Do you have to have great sex to write great love scenes?
I can't say it doesn't help. Besides, it's so much fun when you have a partner to experiment with. There are some things that just have to be experienced: the combination of visceral feelings and emotions can't be duplicated by a how-to manual. That said, imagination takes off and melds with the individual personas of the characters in a scene. Writing love scenes from both the male and the female point of view requires deep immersion into the character, and once I'm lost in them, the scenes come easily.
Rachelle Ayala, crazy owner of this blog, author of Broken Build, available at Amazon
Yes. My feeling is experience is the best teacher. You can read the 'instruction manuals' (for lack of a better description) all day long, but nothing takes the place of actually experiencing, participating in the real deal.
Melisa Williams, upcoming author of Going Native
I think that what makes a great love scene - one that arouses all the senses - is the lead in to the sex, not the sex itself. You could call it foreplay - it's the part that messes with a reader's head and emotions :). How is the interaction constructed between the lovers? How does their connection evolve toward ultimate fulfillment? I think that by the time the down and dirty sex act is warranted, the readers should have already experienced a roller coaster of emotions, so that whether the sex is explicit or not, they don't feel cheated.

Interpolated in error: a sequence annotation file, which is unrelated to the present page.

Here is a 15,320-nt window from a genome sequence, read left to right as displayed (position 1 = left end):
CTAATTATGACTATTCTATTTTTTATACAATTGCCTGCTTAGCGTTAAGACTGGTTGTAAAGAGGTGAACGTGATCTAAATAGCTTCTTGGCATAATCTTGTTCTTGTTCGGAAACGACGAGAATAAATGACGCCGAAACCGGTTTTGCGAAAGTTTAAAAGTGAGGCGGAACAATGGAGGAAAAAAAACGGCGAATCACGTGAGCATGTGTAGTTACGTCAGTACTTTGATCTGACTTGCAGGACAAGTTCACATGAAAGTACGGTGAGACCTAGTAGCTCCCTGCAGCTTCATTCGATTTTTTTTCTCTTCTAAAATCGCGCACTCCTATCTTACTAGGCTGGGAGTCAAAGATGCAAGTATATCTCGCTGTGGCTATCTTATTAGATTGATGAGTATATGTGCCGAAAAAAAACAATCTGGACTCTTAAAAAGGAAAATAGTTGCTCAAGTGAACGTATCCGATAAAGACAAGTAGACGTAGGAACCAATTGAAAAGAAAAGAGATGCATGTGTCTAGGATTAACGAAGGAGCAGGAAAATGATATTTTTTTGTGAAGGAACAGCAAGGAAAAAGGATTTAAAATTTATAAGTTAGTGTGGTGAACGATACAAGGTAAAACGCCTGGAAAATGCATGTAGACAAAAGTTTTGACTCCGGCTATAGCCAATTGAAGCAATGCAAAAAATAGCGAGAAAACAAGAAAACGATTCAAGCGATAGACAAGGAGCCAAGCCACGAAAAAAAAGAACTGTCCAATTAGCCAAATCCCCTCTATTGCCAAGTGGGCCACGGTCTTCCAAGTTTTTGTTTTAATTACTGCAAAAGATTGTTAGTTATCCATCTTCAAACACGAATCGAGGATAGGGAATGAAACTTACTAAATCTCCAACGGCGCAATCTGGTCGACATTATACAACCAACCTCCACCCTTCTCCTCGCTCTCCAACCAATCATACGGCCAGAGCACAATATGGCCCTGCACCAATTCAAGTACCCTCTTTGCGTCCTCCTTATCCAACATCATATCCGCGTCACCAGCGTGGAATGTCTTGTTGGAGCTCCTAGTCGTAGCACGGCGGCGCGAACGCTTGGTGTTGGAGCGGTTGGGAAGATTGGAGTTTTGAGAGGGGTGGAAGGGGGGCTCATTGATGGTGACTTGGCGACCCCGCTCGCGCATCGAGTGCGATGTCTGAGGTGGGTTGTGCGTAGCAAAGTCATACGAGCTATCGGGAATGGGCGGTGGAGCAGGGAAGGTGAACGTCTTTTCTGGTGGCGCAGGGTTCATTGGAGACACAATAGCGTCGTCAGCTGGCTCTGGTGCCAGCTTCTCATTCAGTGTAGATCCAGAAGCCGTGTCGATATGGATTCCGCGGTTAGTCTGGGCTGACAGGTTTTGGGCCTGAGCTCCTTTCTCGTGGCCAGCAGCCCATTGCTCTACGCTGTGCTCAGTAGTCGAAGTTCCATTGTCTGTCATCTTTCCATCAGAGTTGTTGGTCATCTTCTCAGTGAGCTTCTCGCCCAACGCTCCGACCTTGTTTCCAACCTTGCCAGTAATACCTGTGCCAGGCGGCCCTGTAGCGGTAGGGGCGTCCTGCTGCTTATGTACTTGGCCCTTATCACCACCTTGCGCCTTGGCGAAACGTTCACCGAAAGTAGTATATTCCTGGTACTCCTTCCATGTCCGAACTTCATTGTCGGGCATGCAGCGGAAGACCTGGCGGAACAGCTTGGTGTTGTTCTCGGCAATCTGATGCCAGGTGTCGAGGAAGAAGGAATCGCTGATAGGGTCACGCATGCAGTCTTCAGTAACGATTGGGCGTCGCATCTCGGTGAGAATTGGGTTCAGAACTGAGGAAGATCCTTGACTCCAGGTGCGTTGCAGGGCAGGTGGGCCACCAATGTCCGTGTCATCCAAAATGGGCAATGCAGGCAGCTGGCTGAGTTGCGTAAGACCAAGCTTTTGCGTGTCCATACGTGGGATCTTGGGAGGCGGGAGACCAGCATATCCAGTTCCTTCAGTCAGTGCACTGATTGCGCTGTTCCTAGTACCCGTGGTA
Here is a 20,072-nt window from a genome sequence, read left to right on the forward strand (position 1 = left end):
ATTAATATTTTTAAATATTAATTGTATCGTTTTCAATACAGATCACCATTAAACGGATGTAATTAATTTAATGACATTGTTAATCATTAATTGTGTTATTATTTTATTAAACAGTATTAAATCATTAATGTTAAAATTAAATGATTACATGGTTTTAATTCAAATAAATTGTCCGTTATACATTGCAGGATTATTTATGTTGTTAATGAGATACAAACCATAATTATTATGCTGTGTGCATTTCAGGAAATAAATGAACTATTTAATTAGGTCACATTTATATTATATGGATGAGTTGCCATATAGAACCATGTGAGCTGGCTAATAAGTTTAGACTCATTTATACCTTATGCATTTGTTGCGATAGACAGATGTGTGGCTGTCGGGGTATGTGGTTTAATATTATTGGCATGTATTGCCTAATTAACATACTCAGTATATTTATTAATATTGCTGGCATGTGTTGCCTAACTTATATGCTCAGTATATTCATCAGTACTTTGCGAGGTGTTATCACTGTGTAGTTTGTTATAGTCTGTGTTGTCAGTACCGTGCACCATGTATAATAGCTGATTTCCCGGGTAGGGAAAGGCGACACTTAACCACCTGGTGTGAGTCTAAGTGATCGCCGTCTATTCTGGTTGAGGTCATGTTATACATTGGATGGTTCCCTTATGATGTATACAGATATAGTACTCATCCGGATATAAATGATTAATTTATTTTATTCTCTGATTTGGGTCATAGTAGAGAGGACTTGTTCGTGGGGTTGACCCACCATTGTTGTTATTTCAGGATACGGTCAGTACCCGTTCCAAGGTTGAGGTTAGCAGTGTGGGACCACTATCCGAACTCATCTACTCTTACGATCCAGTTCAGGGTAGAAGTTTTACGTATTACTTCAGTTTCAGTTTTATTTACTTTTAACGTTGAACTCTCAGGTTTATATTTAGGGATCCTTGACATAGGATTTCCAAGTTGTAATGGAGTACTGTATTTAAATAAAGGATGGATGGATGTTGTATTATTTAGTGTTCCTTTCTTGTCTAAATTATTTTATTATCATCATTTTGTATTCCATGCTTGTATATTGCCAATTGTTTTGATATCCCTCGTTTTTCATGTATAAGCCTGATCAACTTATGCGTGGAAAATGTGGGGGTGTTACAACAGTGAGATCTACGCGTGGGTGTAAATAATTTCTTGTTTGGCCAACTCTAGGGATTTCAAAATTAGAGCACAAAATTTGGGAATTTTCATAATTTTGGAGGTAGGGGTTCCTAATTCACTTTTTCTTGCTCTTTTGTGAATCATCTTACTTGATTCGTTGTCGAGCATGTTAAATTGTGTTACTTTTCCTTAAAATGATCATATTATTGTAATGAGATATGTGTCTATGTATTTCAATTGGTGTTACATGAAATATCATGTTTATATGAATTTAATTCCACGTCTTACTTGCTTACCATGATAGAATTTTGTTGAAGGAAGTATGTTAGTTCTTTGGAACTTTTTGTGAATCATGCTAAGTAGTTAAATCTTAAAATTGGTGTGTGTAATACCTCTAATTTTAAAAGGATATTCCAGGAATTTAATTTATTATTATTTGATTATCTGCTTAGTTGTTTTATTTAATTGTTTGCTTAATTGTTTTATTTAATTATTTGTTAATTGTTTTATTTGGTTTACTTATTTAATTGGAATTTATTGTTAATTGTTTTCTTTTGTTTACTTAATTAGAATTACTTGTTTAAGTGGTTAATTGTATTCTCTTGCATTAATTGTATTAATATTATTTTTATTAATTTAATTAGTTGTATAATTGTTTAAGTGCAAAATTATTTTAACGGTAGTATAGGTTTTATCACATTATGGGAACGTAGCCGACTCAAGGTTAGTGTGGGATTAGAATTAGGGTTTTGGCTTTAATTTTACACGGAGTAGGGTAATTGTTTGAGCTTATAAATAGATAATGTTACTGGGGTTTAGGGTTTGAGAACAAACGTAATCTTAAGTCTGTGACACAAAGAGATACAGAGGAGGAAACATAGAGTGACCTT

Natalie G. Owens, author of Everything to Lose, available at Amazon.
Dariel Raye, author of the Dark Sentinel Series, available at Amazon.
Chantel Rhondeau, author of Always and Forever, available on Amazon.
Absolutely not. But each writer and reader is different. I love reading a juicy, descriptive, sexy love scene and feel like something is missing if the writing isn’t somewhat explicit. I’ve explored a lot in my day to be able to embrace the fabulously committed and loving partnership I have with my sweetie pie. Hence, when I write, I aim for enough descriptive qualities to get both me and my readers stoked. Lately, I’ve been experimenting with suggestive dialogue between my characters – it hints at what is simmering beneath the surface in what I hope is a most delightful manner. But again – to each his or her own. The spectrum for sexual preferences is wide. I’m only going for the slice of the pie that appeals to me and my readers – one that sizzles in a loving way.
Calinda B, Author of the Wicked Series
"My reply to that would be that it takes a vivid imagination to write a good love scene. Plus a definite sense of the dramatic.
I still remember a show I saw online called, "So You Wanna Be a Soap Star?" One week they were doing love scenes, and to this day I remember the career actor telling a contestant, "There's no such thing as vanilla sex in soap operas."
And that is the philosophy I use in all my sex scenes.
Each sex scene I write has to have its own tone, according to the context of the scene, the people involved, and of course the chemistry between the characters.
It also takes a measure of patience and a little bit of choreography. :-)"